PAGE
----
Companies that have told staff for years that they can’t work at home have discovered that in fact they can, Tony Crabbe discovered that he could write a whole book in 16 days, and Hachette discovered that they could publish a book three weeks after it was delivered.
In this week’s conversation Tony reflects on what he (and his family) discovered about working at that intensity, and shares some of the insights from the book about how to live and work more productively and with less stress in these extraordinary times.
We also talk about what really restores us, and how we can navigate our way out of crisis and into a new, better normal.
'Systems transform lives.'
After discovering the power of systems and processes in her career with McDonalds, Marianne Page now spends her time teaching small business owners that life-changing systems and processes aren't just for big companies.
We also talk about the joy of management, the power of the deadline, and the smart way to write a book...
'It's part of building a physical legacy. The work that I do now, working with people all the time, you are aware of the changes that people make in their lives, but I've also been rather envious of this friend of mine who's an architect and he was showing the portfolio of all the buildings that he's been designing; you know, to write a book is, is part of a legacy, not only for your children, but for people over the next 10, 15 years. And of course I'll be adding to that legacy with all the stuff that I want to produce in the future.'
Richard Fox has been helping people make relationships work at work for many years now, but the process of writing his book revealed new insights and connections (as it always does...) and also became an exercise in collaboration that reflected the very principles he was writing about.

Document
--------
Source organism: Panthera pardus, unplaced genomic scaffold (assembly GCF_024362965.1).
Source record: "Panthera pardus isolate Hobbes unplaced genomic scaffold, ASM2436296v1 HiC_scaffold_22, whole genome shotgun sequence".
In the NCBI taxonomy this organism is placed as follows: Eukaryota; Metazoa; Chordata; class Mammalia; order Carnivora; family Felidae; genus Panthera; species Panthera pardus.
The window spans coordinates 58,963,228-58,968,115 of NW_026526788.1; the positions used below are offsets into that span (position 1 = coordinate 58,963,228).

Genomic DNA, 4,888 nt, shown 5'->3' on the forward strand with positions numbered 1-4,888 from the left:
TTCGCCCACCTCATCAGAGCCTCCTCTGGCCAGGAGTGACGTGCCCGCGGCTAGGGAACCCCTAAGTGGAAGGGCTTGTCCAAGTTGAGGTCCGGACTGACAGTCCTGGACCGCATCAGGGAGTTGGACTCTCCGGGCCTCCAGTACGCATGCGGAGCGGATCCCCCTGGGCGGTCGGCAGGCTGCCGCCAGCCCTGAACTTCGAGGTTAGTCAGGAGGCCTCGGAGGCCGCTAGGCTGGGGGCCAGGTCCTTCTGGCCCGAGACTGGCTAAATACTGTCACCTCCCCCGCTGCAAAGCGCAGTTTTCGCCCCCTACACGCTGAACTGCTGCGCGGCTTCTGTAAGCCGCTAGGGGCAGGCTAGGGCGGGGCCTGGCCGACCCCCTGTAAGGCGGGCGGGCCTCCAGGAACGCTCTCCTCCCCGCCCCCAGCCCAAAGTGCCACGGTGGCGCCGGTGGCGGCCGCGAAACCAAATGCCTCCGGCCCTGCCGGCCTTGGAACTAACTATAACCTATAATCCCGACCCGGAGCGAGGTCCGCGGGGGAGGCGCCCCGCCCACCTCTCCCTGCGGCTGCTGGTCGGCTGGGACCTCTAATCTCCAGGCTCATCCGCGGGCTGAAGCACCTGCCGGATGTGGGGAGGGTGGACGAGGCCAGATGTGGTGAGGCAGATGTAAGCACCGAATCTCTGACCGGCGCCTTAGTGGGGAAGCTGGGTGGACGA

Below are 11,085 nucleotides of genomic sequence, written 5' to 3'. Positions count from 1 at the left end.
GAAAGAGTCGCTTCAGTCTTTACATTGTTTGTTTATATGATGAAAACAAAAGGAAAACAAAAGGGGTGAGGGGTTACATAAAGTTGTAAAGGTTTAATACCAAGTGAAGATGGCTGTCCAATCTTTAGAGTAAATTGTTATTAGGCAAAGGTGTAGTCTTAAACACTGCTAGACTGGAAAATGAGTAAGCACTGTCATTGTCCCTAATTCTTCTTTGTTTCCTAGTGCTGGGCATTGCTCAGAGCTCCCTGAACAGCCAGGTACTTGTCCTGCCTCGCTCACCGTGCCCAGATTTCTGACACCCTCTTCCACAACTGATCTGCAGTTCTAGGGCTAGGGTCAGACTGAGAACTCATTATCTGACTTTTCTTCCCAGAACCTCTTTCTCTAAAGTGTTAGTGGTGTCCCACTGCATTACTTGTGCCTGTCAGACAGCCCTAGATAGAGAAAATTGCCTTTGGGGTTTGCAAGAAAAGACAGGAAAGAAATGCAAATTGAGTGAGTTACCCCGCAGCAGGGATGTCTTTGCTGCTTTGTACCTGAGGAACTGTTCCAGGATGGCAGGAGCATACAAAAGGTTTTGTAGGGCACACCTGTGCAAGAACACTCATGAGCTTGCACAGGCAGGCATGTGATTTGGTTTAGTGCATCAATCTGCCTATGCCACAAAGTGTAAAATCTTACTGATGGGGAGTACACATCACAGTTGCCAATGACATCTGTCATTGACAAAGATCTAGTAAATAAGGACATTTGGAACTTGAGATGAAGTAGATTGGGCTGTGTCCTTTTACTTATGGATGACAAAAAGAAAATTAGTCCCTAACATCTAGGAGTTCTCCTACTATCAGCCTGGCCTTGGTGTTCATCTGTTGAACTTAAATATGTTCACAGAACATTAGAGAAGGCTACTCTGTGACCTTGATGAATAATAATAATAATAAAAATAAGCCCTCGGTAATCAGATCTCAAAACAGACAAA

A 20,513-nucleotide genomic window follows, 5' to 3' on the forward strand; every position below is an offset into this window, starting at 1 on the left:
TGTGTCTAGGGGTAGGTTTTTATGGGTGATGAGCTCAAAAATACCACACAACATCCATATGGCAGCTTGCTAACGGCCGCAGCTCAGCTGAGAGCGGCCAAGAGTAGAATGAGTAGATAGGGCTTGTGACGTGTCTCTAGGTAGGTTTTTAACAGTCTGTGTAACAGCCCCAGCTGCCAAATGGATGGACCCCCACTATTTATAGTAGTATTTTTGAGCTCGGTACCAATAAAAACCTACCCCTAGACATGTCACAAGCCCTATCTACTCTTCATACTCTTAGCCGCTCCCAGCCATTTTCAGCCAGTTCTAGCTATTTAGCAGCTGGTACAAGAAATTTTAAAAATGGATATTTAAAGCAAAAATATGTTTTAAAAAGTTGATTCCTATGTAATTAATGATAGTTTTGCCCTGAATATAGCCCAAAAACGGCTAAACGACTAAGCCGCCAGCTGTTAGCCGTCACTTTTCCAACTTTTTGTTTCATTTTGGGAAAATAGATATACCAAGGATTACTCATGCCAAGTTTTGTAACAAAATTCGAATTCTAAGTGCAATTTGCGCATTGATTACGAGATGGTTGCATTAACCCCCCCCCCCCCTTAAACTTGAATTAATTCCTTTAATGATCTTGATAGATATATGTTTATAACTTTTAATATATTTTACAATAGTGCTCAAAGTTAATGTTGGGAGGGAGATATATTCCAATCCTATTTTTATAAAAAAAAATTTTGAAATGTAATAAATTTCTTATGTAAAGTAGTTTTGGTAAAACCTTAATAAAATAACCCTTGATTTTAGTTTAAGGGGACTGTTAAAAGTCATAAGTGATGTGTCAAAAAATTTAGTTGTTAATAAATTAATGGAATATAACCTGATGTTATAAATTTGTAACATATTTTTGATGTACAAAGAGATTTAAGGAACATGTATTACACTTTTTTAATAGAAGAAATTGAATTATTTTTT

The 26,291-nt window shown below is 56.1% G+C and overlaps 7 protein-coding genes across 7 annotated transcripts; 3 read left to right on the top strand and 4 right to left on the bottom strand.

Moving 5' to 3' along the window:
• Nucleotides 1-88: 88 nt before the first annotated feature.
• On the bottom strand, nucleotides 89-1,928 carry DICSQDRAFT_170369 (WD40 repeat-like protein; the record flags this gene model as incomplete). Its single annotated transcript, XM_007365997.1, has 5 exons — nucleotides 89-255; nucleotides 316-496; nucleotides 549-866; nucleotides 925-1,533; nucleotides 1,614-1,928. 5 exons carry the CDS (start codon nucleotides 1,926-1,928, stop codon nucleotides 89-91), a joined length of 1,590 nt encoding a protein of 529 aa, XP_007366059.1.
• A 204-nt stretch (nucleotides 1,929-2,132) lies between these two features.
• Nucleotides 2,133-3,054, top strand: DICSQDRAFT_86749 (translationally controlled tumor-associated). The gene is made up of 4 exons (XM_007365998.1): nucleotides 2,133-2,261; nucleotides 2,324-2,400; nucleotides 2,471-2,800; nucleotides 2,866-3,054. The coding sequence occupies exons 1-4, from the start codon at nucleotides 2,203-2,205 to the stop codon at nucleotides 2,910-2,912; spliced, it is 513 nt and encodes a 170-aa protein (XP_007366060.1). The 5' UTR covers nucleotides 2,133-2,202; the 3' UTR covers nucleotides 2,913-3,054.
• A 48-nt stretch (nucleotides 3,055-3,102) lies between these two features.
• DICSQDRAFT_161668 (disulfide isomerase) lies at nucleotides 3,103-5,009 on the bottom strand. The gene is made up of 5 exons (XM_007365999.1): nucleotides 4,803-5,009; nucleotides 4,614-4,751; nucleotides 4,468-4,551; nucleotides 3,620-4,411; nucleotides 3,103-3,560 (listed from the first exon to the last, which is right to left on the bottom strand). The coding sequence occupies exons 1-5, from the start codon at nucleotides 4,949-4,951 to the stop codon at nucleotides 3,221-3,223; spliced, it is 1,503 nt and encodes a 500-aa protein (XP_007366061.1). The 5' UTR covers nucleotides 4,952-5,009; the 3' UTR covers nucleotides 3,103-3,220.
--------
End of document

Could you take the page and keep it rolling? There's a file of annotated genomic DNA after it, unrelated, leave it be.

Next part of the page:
A fascinating insight into some of the key issues that underpin our relationships (and therefore our ability to Get Stuff Done) as well as the process of turning deep work done face to face into material for a book.
"Leaders... really can bring a lot of joy into people's lives. They can uplift them, they can inspire them, they can help them connect to their purpose, they can support them, they can provide them compassion. That’s what we really care about, and the more leaders who choose to do that, because it's got massive performance benefits as well as being intrinsically a wonderful thing, the better."
It's no exaggeration to say that leadership is life-changing, either for good or ill. Between them Katy Granville-Chapman and Emmie Bidston have experience of leading and training leaders in pretty much every context - military, sport, business, educational, government and public sector - and they've discovered that in every sphere the principles of successful leadership are surprisingly simple: know, love and inspire your people.
In this conversation we explore how they went about translating those principles into a book and accompanying course, and the benefits of writing with a supportive co-author.
"When faced with personal challenges and business challenges, it's going to take a lot of energy to overcome them. So why not use that energy wisely and focus on the things you can influence and forget about the stuff you can't?"
Rob Law, aka Trunki Daddy, has faced more personal and business challenges than most. In this conversation he talks about living with cystic fibrosis (or '65 roses', as children often put it), his extraordinary journey as an entrepreneur, and the power of writing as a way of sense-making personally and professionally.
Inspiring, challenging, and, as you'd expect from the Trunki Daddy, huge fun.
'Writing the book was one of the hardest things I've ever done in my life... There's no quick fix. Everybody finds it hard. What differentiates people who have written books from those that haven't is the ones who wrote the books dealt with the fact that it was really hard.'
Gemma Milne has come at hype from all sides in a career spanning advertising, sales, science journalism and investment, so she's well qualified to dissect it and help us understand what's really going on under the attention-grabbing headlines that bombard us every day.
But that doesn't mean it's easy.